Since ionic conductivity has a linear relation with the square of the number of charge, ionic latex particles with a huge number of the charge could provide high conductance. It is expected that addition of only a small amount of latex particles into voltammetric solution enhances the conductance so much that voltammograms can be measured, overcoming ohmic drop. Conductivity of latex suspensions of polystyrene–polystyrenesulfonic acid with volume fractions less than 0.02, which were well deionized by centrifugation, was determined by ac-impedance at two parallel wire electrodes. Since the resistance was determined by the dependence of the in-phase component on the electrode distance, it did not include participation of electric double layers or adsorption of latex. The relationship between conductivity and a diffusion coefficient stated that the conductivity of the suspension was provided mainly by diffusion of latex particles with multiple charges rather than that of the counterion. The suspension with [H+] = 10−5 M, corresponding to 8.9 × 105 number mm−3, including hydrogen gas showed a voltammetric oxidation peak of hydrogen, whereas hydrochloric acid with [HCl] = 10−5 M showed a resistive current–potential curve.
  • Electrolysis of pure water in a thin layer cell
    K.J.Aoki, C.Li, T.Nishiumi, J.Chen
    J. Electroanal. Chem., 695 24-29 Apr.  2013 Refereed
    Current–voltage curves were obtained at parallel platinum electrodes in the thin layer cell including pure water. They were under the steady state in the voltage domain from 1.0 V to 1.3 V when the distance of the electrodes was less than 100 μm. The solution resistance obtained from the current–voltage curve was much smaller than that predicted from the resistivity of pure water. The reason can be explained in terms of generation and accumulation of hydrogen ion and hydroxide ion before the recombination reaction. These kinetically survived ions decrease the resistance, and enhance the electrolysis rate. We subtract the reaction-controlled current–voltage curves from the overall curves to evaluate ion-included solution resistance. The resistivity of the solution averaged in the cell increased with an increase in the distance between the electrodes. In order to understand the above behavior, we calculated concentration profiles of the ions and potential distribution in the cell on the basis of Nernst–Planck equation including dissociation kinetics of water.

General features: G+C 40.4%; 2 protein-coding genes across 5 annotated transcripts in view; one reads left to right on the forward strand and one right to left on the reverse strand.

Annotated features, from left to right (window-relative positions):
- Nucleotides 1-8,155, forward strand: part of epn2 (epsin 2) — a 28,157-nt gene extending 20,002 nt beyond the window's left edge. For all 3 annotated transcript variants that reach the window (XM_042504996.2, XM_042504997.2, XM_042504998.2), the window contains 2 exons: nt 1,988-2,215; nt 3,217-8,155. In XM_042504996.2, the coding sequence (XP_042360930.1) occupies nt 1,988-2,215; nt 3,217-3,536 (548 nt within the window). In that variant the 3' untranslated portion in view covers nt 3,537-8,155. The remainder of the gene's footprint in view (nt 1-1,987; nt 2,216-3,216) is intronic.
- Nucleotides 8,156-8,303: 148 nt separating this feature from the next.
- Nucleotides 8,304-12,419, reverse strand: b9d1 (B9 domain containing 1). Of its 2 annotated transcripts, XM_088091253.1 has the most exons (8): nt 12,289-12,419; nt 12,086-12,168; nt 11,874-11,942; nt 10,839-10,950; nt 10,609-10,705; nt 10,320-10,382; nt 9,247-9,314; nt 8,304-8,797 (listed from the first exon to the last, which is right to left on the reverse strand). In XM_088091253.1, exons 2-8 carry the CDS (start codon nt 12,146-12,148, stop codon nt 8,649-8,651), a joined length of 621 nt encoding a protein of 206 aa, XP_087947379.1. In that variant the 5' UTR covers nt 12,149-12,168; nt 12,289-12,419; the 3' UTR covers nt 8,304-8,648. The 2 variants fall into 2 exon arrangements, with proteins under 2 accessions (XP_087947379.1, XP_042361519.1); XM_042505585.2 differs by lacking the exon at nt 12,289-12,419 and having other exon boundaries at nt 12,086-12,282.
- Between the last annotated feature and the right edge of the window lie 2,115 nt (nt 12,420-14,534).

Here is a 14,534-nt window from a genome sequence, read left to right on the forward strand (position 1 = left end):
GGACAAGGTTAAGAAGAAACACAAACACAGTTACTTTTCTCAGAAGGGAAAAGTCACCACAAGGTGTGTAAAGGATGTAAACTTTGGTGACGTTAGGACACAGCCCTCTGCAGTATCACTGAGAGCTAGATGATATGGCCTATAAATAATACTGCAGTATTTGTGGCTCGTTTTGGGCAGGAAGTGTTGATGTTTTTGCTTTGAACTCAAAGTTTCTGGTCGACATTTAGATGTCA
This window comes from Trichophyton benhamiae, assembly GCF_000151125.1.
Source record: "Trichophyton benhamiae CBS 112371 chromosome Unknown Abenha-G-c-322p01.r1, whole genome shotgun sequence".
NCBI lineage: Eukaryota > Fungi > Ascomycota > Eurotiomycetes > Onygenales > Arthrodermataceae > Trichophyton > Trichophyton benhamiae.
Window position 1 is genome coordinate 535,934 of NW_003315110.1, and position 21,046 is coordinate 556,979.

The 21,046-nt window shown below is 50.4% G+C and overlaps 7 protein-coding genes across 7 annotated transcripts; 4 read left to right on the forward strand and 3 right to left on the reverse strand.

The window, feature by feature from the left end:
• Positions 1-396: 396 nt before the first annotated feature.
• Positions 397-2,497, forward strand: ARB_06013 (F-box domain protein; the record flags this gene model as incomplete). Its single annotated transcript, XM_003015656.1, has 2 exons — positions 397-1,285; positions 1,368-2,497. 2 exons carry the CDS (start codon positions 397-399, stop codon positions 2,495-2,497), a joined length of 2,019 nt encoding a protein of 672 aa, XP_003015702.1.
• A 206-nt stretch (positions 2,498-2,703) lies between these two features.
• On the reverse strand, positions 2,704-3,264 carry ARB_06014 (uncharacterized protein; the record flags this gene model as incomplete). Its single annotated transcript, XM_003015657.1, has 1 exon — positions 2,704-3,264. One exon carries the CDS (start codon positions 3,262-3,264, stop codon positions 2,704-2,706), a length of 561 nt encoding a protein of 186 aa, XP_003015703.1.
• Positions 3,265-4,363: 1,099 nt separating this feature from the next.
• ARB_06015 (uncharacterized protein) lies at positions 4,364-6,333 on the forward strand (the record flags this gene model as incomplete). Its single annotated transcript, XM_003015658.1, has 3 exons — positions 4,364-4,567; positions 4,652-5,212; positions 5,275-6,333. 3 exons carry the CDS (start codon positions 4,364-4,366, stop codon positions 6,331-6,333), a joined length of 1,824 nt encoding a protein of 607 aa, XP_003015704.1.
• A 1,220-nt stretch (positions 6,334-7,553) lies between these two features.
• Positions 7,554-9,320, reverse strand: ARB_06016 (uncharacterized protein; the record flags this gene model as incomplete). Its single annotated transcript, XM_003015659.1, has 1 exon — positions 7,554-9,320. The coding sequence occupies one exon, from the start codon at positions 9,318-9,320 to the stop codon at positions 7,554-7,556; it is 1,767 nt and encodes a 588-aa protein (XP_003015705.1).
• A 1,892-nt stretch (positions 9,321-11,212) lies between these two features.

• Resistance associated with measurements of capacitance in electric double layers
    K.J.Aoki, Y.Hou, J.Chen, T.Nishiumi
    J. Electroanal. Chem., 689 124-129 Jan.  2013 Refereed